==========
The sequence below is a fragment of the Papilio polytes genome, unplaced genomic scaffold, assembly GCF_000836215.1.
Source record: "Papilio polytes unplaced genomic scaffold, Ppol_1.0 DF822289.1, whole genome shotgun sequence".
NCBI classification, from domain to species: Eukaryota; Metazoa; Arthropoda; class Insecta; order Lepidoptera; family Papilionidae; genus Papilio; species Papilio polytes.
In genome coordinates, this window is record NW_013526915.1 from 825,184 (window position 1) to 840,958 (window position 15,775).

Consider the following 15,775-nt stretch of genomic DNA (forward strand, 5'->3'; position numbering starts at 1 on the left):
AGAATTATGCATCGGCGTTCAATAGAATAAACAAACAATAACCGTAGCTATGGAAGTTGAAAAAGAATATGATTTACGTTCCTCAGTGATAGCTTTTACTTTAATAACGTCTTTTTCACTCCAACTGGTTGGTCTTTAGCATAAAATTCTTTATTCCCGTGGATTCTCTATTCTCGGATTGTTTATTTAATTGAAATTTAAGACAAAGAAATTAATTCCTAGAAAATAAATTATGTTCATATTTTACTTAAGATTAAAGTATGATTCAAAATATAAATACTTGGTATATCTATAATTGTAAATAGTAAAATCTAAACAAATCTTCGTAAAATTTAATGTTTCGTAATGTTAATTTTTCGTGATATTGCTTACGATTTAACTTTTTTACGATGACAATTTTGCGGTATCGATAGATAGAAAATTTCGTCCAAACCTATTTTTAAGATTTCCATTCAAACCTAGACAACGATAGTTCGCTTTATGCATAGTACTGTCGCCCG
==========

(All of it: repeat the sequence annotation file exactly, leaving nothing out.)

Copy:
The sequence below is a fragment of the Papilio polytes genome, unplaced genomic scaffold, assembly GCF_000836215.1.
Source record: "Papilio polytes unplaced genomic scaffold, Ppol_1.0 DF822289.1, whole genome shotgun sequence".
NCBI classification, from domain to species: Eukaryota; Metazoa; Arthropoda; class Insecta; order Lepidoptera; family Papilionidae; genus Papilio; species Papilio polytes.
In genome coordinates, this window is record NW_013526915.1 from 825,184 (window position 1) to 840,958 (window position 15,775).

Consider the following 15,775-nt stretch of genomic DNA (forward strand, 5'->3'; position numbering starts at 1 on the left):
AGAATTATGCATCGGCGTTCAATAGAATAAACAAACAATAACCGTAGCTATGGAAGTTGAAAAAGAATATGATTTACGTTCCTCAGTGATAGCTTTTACTTTAATAACGTCTTTTTCACTCCAACTGGTTGGTCTTTAGCATAAAATTCTTTATTCCCGTGGATTCTCTATTCTCGGATTGTTTATTTAATTGAAATTTAAGACAAAGAAATTAATTCCTAGAAAATAAATTATGTTCATATTTTACTTAAGATTAAAGTATGATTCAAAATATAAATACTTGGTATATCTATAATTGTAAATAGTAAAATCTAAACAAATCTTCGTAAAATTTAATGTTTCGTAATGTTAATTTTTCGTGATATTGCTTACGATTTAACTTTTTTACGATGACAATTTTGCGGTATCGATAGATAGAAAATTTCGTCCAAACCTATTTTTAAGATTTCCATTCAAACCTAGACAACGATAGTTCGCTTTATGCATAGTACTGTCGCCCG